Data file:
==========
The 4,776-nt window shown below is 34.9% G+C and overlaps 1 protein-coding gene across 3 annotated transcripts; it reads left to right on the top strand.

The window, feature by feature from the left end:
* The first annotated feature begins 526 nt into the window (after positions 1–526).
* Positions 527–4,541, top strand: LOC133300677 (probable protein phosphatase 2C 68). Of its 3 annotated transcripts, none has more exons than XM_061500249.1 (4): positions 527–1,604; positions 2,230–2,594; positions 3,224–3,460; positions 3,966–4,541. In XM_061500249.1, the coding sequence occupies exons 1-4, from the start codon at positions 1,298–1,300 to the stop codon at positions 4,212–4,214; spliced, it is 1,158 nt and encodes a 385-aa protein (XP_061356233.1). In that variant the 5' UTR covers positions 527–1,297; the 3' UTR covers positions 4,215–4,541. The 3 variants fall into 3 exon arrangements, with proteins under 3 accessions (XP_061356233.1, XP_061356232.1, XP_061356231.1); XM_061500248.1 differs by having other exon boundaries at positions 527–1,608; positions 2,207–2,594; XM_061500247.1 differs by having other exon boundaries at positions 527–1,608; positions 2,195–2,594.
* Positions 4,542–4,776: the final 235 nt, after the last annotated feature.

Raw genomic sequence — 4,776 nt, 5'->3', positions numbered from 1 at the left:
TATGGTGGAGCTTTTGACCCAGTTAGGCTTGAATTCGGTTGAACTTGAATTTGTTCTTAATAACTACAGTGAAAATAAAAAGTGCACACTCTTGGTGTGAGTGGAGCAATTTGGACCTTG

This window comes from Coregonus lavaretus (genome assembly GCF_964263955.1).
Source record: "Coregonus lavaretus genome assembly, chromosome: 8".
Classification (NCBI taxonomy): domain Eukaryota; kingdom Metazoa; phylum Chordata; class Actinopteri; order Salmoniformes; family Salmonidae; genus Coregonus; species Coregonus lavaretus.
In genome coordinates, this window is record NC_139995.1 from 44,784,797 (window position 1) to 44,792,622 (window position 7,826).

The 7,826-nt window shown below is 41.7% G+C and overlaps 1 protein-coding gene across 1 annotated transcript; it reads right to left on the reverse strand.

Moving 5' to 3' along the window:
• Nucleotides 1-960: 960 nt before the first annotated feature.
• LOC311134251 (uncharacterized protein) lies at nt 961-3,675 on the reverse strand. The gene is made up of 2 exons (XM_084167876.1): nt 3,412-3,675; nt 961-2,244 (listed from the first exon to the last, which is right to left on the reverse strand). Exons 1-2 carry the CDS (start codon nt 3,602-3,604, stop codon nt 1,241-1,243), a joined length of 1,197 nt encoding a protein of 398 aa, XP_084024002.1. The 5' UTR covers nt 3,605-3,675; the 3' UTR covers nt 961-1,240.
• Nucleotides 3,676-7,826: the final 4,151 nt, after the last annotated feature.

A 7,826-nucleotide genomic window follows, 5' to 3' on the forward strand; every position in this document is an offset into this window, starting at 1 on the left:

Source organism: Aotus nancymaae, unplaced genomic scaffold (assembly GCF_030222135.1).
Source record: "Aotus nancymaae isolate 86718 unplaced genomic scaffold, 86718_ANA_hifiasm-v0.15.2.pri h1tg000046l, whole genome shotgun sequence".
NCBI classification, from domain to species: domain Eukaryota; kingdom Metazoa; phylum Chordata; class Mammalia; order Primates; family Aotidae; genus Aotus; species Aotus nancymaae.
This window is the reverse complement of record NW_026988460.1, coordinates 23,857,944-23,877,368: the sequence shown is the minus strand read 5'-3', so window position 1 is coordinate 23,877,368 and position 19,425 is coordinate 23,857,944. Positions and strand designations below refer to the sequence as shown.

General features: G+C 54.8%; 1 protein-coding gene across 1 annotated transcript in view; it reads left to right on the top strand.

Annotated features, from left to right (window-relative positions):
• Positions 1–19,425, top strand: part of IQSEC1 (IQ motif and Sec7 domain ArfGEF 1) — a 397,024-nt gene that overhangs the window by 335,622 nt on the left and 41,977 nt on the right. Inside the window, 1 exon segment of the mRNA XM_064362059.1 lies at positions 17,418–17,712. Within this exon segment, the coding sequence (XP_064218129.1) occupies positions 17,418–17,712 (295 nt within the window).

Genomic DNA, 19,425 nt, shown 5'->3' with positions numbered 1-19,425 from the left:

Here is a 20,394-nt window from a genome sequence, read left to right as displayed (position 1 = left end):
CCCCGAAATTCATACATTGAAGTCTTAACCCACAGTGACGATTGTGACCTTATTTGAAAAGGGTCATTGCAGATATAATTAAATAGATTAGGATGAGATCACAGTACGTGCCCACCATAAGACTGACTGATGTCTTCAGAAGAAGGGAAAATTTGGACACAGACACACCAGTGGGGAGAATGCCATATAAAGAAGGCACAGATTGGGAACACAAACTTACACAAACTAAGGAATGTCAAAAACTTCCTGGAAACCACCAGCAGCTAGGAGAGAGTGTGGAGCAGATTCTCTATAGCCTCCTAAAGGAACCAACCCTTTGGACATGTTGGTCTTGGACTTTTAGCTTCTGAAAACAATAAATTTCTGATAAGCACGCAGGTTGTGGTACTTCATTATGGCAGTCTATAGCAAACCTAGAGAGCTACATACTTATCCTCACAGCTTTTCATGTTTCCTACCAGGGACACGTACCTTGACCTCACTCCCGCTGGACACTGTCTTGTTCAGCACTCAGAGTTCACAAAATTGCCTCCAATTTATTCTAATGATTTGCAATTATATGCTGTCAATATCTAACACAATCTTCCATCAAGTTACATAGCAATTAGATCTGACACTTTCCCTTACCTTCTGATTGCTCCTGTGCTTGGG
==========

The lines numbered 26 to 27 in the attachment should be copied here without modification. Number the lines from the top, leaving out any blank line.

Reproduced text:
Here is a 20,394-nt window from a genome sequence, read left to right as displayed (position 1 = left end):
CCCCGAAATTCATACATTGAAGTCTTAACCCACAGTGACGATTGTGACCTTATTTGAAAAGGGTCATTGCAGATATAATTAAATAGATTAGGATGAGATCACAGTACGTGCCCACCATAAGACTGACTGATGTCTTCAGAAGAAGGGAAAATTTGGACACAGACACACCAGTGGGGAGAATGCCATATAAAGAAGGCACAGATTGGGAACACAAACTTACACAAACTAAGGAATGTCAAAAACTTCCTGGAAACCACCAGCAGCTAGGAGAGAGTGTGGAGCAGATTCTCTATAGCCTCCTAAAGGAACCAACCCTTTGGACATGTTGGTCTTGGACTTTTAGCTTCTGAAAACAATAAATTTCTGATAAGCACGCAGGTTGTGGTACTTCATTATGGCAGTCTATAGCAAACCTAGAGAGCTACATACTTATCCTCACAGCTTTTCATGTTTCCTACCAGGGACACGTACCTTGACCTCACTCCCGCTGGACACTGTCTTGTTCAGCACTCAGAGTTCACAAAATTGCCTCCAATTTATTCTAATGATTTGCAATTATATGCTGTCAATATCTAACACAATCTTCCATCAAGTTACATAGCAATTAGATCTGACACTTTCCCTTACCTTCTGATTGCTCCTGTGCTTGGG